If Britain looked like its government, about four million adults would have gone to Eton, there would be no black people, and for every one woman there would be six men.
Analysis by The Independent of the social origins of members of the coalition government – the most extensive exercise of its kind – reveals that one-tenth of all the minsters in the Government attended just one public school: Eton. Overall, two-thirds of ministers were educated partly or entirely outside the mainstream state school system, and one in five went to one of the old established top public schools.
Also, in stark contrast to the reality of life outside Westminster and Whitehall, there are no black members of the British government, and only three Asians and two openly gay men. Old Wellingtonians alone outnumber the products of secondary modern and technical schools.
Three Old Etonians are in the Cabinet or attend it, around the same as could be sometimes found in Mrs Thatcher’s time, and down from the six at Harold Macmillan’s top table half a century ago or the eight in Neville Chamberlain’s cabinets before the Second World War. The OEs became extinct in the Blair-Brown era, but are back in some numbers – a dozen in government, enough for a soccer team and a sub. They form what has been likened to a Mafia-style network in important jobs in and around Westminster, not excluding Boris Johnson, the Mayor of London and fellow ex-Bullingdonian friend of Mr Cameron.
The educational background of the Liberal Democrats in government is not dramatically out of line with their Conservative counterparts, adding to suspicions that the coalition is as much a social as a political affair. Some 52 per cent of Liberal Democrat ministers went to state schools, against 35 per cent of Tories; both way lower than the 74 per cent in the last Labour Government and the 93 per cent of all pupils nationally who go to state secondary schools. Cabinet ministers Nick Clegg and Chris Huhne both went to Westminster School.
In some respects, indeed, the Liberal Democrats are even more divorced from the nation as a whole – their ministers are 100 per cent white. Despite efforts by both parties to improve the showing of ethnic minorities, the top echelons of power remain glaringly white.
While there has always been a gap between the profile of the general population and most of the professions, including politics, the unrepresentative nature of the Government may weaken its ability to stay in touch with the moods and aspirations of mainstream voters, and to force through unpopular spending cuts that will, according to the Institute for Fiscal Studies, hit the poorest in society hardest. It also makes its meritocratic credentials and claims that “we are all in this together” look less credible.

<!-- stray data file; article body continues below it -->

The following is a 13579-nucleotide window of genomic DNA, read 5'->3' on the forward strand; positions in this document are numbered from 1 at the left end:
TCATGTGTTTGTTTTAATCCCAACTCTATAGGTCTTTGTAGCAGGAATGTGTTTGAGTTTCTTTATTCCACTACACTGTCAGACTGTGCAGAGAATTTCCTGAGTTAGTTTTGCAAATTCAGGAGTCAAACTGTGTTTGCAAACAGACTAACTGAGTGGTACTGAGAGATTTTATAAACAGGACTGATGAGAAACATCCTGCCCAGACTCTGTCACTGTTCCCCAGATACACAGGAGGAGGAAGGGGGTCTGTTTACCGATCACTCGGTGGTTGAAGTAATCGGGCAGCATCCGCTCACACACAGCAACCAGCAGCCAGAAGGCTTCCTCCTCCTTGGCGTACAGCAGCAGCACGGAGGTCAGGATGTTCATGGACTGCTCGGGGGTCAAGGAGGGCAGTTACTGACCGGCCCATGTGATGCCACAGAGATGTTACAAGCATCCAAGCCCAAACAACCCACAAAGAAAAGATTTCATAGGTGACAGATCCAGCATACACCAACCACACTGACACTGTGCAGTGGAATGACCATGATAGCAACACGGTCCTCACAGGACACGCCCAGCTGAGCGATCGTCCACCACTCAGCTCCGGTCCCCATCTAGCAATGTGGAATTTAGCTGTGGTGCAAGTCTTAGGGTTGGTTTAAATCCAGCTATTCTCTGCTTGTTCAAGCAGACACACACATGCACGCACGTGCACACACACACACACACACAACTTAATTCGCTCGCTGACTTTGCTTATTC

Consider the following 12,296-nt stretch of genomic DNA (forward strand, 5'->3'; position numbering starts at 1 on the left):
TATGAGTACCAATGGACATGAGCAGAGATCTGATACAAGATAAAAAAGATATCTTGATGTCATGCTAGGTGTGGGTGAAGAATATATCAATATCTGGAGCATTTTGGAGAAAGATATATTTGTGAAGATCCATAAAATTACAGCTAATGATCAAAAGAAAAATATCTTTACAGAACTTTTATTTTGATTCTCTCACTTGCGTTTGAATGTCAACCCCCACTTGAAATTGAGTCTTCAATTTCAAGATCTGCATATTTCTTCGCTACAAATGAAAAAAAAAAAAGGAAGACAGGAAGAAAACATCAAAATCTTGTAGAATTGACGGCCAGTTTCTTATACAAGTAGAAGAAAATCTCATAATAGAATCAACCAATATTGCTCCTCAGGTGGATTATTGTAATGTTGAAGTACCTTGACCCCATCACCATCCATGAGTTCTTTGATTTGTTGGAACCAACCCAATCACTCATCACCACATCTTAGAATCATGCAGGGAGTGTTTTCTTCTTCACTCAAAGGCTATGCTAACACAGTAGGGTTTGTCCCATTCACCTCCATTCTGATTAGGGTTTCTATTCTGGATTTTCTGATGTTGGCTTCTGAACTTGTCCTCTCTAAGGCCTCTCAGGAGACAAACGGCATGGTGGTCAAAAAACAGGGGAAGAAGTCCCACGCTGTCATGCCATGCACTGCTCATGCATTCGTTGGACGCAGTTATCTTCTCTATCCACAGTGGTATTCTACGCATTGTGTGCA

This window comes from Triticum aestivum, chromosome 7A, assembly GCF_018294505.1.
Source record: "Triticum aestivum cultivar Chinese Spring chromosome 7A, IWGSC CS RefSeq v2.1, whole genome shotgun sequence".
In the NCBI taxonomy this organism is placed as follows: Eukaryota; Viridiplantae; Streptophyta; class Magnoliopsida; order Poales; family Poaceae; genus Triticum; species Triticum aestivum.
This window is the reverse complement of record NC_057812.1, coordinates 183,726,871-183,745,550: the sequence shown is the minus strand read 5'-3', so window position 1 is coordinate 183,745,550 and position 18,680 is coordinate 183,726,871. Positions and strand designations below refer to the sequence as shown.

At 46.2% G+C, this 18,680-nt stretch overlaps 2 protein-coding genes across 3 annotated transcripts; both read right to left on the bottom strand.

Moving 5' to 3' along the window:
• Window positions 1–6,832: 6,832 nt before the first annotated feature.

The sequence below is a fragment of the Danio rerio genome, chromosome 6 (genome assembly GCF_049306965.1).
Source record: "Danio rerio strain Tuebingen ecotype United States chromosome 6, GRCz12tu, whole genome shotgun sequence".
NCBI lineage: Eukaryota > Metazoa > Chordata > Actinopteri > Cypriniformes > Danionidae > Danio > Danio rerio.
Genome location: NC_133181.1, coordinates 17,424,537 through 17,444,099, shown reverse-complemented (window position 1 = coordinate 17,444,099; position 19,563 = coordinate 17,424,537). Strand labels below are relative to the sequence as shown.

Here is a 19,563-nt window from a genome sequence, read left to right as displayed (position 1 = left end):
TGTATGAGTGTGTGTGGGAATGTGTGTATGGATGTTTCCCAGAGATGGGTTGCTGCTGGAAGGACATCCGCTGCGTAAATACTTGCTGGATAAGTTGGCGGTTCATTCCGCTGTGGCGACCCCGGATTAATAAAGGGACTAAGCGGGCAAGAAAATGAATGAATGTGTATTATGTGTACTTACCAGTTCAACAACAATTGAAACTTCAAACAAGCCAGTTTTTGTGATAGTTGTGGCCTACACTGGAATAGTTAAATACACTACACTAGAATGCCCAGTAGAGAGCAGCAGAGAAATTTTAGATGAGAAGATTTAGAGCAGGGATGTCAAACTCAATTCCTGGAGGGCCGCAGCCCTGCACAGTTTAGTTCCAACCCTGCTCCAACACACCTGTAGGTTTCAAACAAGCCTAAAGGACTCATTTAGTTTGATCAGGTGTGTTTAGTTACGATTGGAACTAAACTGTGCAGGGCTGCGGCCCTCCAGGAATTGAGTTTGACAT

In particular, at a time when the Government is attempting radical reform of the state school system and has cancelled more than 700 school building projects, many may also find it odd that the education department only contains one minister who completed his entire secondary education at a mainstream state school. The Secretary of State Michael Gove (Robert Gordon’s College, Aberdeen and Oxford), plus junior ministers Lord Hill of Oareford (Highgate and Cambridge) and Sarah Teather (Leicester Grammar and Cambridge) were educated independently. The Schools Minister, Nick Gibb, experienced both worlds before going on to Durham. Only Tim Loughton, minister for children and families, went to a comprehensive before Warwick and following many of his colleagues to Cambridge. Mr Gove’s Special Adviser, Henry de Zoete, was in the year above Prince William at Ludgrove and Eton. He took a degree at Bristol. The Culture and the Northern Ireland departments’ ministers are entirely public school.
The Government’s special advisers and political appointed civil servants generally also reflect a heavy public school bias. Among the more notable aides: Ed Llewellyn (Chief of Staff to the prime minister, Eton and Oxford), Rupert Harrison (Chief of staff to George Osborne, Head Boy at Eton and Oxford), Ellie Shawcross (Economic adviser to Mr Osborne, St Paul’s and Oxford) and Poppy Mitchell-Rose (another adviser to Mr Osborne, Fettes and Durham).
Oxbridge also exercises something of a stranglehold on the top of government: about seven in 10 minsters attending Cabinet, and approaching a half overall, went to Oxford and Cambridge, with London and Bristol the only other universities putting up much of a challenge. David Cameron joins a long of predecessors who went there, but the more recent ones – Harold Wilson, Edward Heath and Margaret Thatcher – were all at grammar schools.
That long tradition of the state grammar school and direct grant school as a ladder of opportunity for the less advantaged is only sparingly represented in this administration, and often by older member s such as Ken Clarke.
A second degree at London Business School is a more common phenomenon than it used to be, as is a training in accountancy.
A family link in politics also helps in the coalition: five have fathers who were MPs and two more married the daughters of Conservative cabinet misters. Three can trace their lineage back, with varying degrees of difficulty, to past prime ministers. The Chancellor, George Osborne, is the son-in-law of the Foreign Office minister Lord Howell; David Cameron is distantly related to Lord Astor, a whip. If you landed from Mars, you would conclude that Britain was a very small world indeed.
Additional research by James Burton